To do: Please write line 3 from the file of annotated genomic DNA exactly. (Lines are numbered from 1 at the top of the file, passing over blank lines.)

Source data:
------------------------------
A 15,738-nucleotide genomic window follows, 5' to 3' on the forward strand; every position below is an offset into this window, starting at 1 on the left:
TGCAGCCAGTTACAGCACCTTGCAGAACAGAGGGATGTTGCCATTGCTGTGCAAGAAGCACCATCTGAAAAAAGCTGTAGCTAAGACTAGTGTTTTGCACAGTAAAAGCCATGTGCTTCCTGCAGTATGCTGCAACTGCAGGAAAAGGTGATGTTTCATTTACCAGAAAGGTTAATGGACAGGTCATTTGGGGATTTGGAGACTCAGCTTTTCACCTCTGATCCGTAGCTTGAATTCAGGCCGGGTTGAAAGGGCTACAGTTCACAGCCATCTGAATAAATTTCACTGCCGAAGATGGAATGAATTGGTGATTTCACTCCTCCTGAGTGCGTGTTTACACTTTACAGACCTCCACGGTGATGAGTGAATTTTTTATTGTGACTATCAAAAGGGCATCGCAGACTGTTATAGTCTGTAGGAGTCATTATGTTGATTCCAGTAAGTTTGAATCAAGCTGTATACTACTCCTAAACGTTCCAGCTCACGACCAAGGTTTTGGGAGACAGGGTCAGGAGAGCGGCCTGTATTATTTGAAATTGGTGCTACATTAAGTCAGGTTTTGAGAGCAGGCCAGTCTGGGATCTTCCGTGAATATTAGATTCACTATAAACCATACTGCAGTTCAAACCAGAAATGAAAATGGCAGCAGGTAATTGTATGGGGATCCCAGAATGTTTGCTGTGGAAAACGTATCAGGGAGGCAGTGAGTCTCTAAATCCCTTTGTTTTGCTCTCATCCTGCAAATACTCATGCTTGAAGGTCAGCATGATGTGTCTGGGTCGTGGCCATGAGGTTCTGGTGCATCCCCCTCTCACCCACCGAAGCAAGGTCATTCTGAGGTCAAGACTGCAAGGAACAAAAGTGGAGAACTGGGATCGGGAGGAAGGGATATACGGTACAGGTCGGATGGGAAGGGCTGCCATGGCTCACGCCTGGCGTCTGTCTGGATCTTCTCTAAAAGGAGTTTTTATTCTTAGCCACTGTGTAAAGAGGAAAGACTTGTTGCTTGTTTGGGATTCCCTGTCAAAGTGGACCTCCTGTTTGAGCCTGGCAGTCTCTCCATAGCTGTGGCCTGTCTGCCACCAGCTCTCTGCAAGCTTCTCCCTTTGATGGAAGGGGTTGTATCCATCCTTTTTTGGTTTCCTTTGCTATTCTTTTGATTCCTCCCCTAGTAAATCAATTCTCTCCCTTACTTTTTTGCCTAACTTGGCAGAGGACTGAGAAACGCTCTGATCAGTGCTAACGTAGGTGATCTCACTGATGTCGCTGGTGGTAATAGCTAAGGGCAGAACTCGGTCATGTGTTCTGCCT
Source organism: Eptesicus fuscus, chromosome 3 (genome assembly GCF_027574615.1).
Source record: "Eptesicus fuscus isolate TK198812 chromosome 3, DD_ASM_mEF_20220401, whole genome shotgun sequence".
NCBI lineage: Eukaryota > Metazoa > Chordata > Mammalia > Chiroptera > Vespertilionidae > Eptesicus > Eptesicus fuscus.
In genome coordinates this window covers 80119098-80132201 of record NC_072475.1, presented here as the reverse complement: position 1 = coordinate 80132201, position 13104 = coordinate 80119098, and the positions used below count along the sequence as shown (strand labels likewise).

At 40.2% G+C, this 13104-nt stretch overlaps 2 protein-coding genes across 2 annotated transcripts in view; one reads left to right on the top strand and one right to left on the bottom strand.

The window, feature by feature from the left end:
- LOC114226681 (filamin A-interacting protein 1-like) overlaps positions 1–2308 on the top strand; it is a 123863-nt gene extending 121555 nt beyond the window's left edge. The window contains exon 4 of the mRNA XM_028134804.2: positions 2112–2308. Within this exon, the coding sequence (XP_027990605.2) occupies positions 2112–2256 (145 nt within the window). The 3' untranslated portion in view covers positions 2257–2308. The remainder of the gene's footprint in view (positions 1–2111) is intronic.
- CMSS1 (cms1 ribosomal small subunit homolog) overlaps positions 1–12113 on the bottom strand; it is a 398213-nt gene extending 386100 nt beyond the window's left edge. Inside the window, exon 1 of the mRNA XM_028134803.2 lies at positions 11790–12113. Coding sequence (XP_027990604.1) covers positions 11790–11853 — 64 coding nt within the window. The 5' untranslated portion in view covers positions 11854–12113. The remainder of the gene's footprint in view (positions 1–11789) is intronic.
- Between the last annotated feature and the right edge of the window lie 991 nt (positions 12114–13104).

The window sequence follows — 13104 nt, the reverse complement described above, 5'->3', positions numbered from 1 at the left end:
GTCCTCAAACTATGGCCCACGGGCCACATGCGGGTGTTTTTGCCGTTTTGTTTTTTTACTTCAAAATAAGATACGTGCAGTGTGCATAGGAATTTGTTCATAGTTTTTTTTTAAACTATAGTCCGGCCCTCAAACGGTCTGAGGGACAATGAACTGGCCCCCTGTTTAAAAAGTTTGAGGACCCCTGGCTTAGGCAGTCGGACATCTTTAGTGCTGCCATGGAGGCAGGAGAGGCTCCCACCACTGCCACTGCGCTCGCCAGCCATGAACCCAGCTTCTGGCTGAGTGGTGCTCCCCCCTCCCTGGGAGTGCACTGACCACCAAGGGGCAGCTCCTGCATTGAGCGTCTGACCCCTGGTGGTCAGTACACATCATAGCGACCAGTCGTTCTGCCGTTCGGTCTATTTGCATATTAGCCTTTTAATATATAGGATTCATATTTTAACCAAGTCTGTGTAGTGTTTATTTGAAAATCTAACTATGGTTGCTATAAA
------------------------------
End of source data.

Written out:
Source organism: Eptesicus fuscus, chromosome 3 (genome assembly GCF_027574615.1).